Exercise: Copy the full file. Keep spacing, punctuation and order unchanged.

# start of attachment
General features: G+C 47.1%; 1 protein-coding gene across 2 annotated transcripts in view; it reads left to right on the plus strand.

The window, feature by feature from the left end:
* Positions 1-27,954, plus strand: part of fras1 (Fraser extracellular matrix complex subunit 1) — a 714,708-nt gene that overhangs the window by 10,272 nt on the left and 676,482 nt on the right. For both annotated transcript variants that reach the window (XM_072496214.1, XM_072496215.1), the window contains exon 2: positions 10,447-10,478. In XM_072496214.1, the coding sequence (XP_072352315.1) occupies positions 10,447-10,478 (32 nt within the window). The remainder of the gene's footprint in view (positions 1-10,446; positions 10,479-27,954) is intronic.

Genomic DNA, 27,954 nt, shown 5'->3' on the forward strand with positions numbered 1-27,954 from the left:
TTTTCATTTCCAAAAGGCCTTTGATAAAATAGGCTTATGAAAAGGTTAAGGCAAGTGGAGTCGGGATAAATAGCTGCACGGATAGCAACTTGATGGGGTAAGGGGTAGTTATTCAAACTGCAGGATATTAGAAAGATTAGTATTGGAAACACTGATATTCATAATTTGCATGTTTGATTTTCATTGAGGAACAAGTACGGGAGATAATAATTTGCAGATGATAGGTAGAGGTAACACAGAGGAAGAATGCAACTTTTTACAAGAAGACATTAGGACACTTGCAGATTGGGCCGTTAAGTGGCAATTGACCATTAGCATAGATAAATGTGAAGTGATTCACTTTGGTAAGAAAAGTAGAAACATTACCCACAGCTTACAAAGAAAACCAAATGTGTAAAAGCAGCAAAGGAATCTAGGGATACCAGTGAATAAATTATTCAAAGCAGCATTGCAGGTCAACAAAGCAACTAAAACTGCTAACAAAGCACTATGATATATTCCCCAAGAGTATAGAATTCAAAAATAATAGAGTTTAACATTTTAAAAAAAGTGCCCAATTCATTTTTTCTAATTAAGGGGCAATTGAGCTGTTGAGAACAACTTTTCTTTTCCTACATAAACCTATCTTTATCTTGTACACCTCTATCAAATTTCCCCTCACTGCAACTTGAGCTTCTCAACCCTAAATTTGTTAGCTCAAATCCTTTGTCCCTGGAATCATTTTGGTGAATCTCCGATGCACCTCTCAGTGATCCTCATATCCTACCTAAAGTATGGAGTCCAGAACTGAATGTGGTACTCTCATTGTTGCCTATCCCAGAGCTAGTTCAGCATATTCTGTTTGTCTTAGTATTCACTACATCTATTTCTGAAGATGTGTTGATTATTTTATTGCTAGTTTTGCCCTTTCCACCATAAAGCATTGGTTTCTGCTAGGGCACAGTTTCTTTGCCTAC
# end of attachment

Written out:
General features: G+C 47.1%; 1 protein-coding gene across 2 annotated transcripts in view; it reads left to right on the plus strand.

The window, feature by feature from the left end:
* Positions 1-27,954, plus strand: part of fras1 (Fraser extracellular matrix complex subunit 1) — a 714,708-nt gene that overhangs the window by 10,272 nt on the left and 676,482 nt on the right. For both annotated transcript variants that reach the window (XM_072496214.1, XM_072496215.1), the window contains exon 2: positions 10,447-10,478. In XM_072496214.1, the coding sequence (XP_072352315.1) occupies positions 10,447-10,478 (32 nt within the window). The remainder of the gene's footprint in view (positions 1-10,446; positions 10,479-27,954) is intronic.

Genomic DNA, 27,954 nt, shown 5'->3' on the forward strand with positions numbered 1-27,954 from the left:
TTTTCATTTCCAAAAGGCCTTTGATAAAATAGGCTTATGAAAAGGTTAAGGCAAGTGGAGTCGGGATAAATAGCTGCACGGATAGCAACTTGATGGGGTAAGGGGTAGTTATTCAAACTGCAGGATATTAGAAAGATTAGTATTGGAAACACTGATATTCATAATTTGCATGTTTGATTTTCATTGAGGAACAAGTACGGGAGATAATAATTTGCAGATGATAGGTAGAGGTAACACAGAGGAAGAATGCAACTTTTTACAAGAAGACATTAGGACACTTGCAGATTGGGCCGTTAAGTGGCAATTGACCATTAGCATAGATAAATGTGAAGTGATTCACTTTGGTAAGAAAAGTAGAAACATTACCCACAGCTTACAAAGAAAACCAAATGTGTAAAAGCAGCAAAGGAATCTAGGGATACCAGTGAATAAATTATTCAAAGCAGCATTGCAGGTCAACAAAGCAACTAAAACTGCTAACAAAGCACTATGATATATTCCCCAAGAGTATAGAATTCAAAAATAATAGAGTTTAACATTTTAAAAAAAGTGCCCAATTCATTTTTTCTAATTAAGGGGCAATTGAGCTGTTGAGAACAACTTTTCTTTTCCTACATAAACCTATCTTTATCTTGTACACCTCTATCAAATTTCCCCTCACTGCAACTTGAGCTTCTCAACCCTAAATTTGTTAGCTCAAATCCTTTGTCCCTGGAATCATTTTGGTGAATCTCCGATGCACCTCTCAGTGATCCTCATATCCTACCTAAAGTATGGAGTCCAGAACTGAATGTGGTACTCTCATTGTTGCCTATCCCAGAGCTAGTTCAGCATATTCTGTTTGTCTTAGTATTCACTACATCTATTTCTGAAGATGTGTTGATTATTTTATTGCTAGTTTTGCCCTTTCCACCATAAAGCATTGGTTTCTGCTAGGGCACAGTTTCTTTGCCTAC